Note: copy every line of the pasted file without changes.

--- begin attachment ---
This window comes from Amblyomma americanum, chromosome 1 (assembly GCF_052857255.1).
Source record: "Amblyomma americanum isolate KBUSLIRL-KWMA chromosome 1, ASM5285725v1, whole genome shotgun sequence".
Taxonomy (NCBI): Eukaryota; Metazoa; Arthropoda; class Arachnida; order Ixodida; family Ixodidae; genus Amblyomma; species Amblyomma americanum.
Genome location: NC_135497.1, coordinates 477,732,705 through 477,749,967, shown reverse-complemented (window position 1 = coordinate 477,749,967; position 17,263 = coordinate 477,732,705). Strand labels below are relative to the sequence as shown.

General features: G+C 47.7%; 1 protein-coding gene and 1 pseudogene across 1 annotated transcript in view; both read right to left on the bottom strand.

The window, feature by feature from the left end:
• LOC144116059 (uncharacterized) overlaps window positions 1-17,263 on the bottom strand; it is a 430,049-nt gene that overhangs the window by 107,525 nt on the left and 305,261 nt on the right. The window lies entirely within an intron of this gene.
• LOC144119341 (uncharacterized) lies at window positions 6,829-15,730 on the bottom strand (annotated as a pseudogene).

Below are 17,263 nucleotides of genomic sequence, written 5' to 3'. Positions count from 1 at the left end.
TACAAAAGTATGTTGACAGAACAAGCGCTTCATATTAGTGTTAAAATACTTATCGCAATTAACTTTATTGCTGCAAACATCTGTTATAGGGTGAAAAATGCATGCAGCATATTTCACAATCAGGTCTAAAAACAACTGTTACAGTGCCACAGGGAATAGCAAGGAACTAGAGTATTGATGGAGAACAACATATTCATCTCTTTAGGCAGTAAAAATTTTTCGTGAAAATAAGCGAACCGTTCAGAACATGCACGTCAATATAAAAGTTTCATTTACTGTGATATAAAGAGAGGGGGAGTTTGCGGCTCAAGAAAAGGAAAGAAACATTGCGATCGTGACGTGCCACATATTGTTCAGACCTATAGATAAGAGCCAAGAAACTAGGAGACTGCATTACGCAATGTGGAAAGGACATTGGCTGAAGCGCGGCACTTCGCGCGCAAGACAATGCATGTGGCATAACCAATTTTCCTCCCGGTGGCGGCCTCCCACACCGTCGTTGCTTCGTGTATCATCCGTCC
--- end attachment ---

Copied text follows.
This window comes from Amblyomma americanum, chromosome 1 (assembly GCF_052857255.1).
Source record: "Amblyomma americanum isolate KBUSLIRL-KWMA chromosome 1, ASM5285725v1, whole genome shotgun sequence".
Taxonomy (NCBI): Eukaryota; Metazoa; Arthropoda; class Arachnida; order Ixodida; family Ixodidae; genus Amblyomma; species Amblyomma americanum.
Genome location: NC_135497.1, coordinates 477,732,705 through 477,749,967, shown reverse-complemented (window position 1 = coordinate 477,749,967; position 17,263 = coordinate 477,732,705). Strand labels below are relative to the sequence as shown.

General features: G+C 47.7%; 1 protein-coding gene and 1 pseudogene across 1 annotated transcript in view; both read right to left on the bottom strand.

The window, feature by feature from the left end:
• LOC144116059 (uncharacterized) overlaps window positions 1-17,263 on the bottom strand; it is a 430,049-nt gene that overhangs the window by 107,525 nt on the left and 305,261 nt on the right. The window lies entirely within an intron of this gene.
• LOC144119341 (uncharacterized) lies at window positions 6,829-15,730 on the bottom strand (annotated as a pseudogene).

Below are 17,263 nucleotides of genomic sequence, written 5' to 3'. Positions count from 1 at the left end.
TACAAAAGTATGTTGACAGAACAAGCGCTTCATATTAGTGTTAAAATACTTATCGCAATTAACTTTATTGCTGCAAACATCTGTTATAGGGTGAAAAATGCATGCAGCATATTTCACAATCAGGTCTAAAAACAACTGTTACAGTGCCACAGGGAATAGCAAGGAACTAGAGTATTGATGGAGAACAACATATTCATCTCTTTAGGCAGTAAAAATTTTTCGTGAAAATAAGCGAACCGTTCAGAACATGCACGTCAATATAAAAGTTTCATTTACTGTGATATAAAGAGAGGGGGAGTTTGCGGCTCAAGAAAAGGAAAGAAACATTGCGATCGTGACGTGCCACATATTGTTCAGACCTATAGATAAGAGCCAAGAAACTAGGAGACTGCATTACGCAATGTGGAAAGGACATTGGCTGAAGCGCGGCACTTCGCGCGCAAGACAATGCATGTGGCATAACCAATTTTCCTCCCGGTGGCGGCCTCCCACACCGTCGTTGCTTCGTGTATCATCCGTCC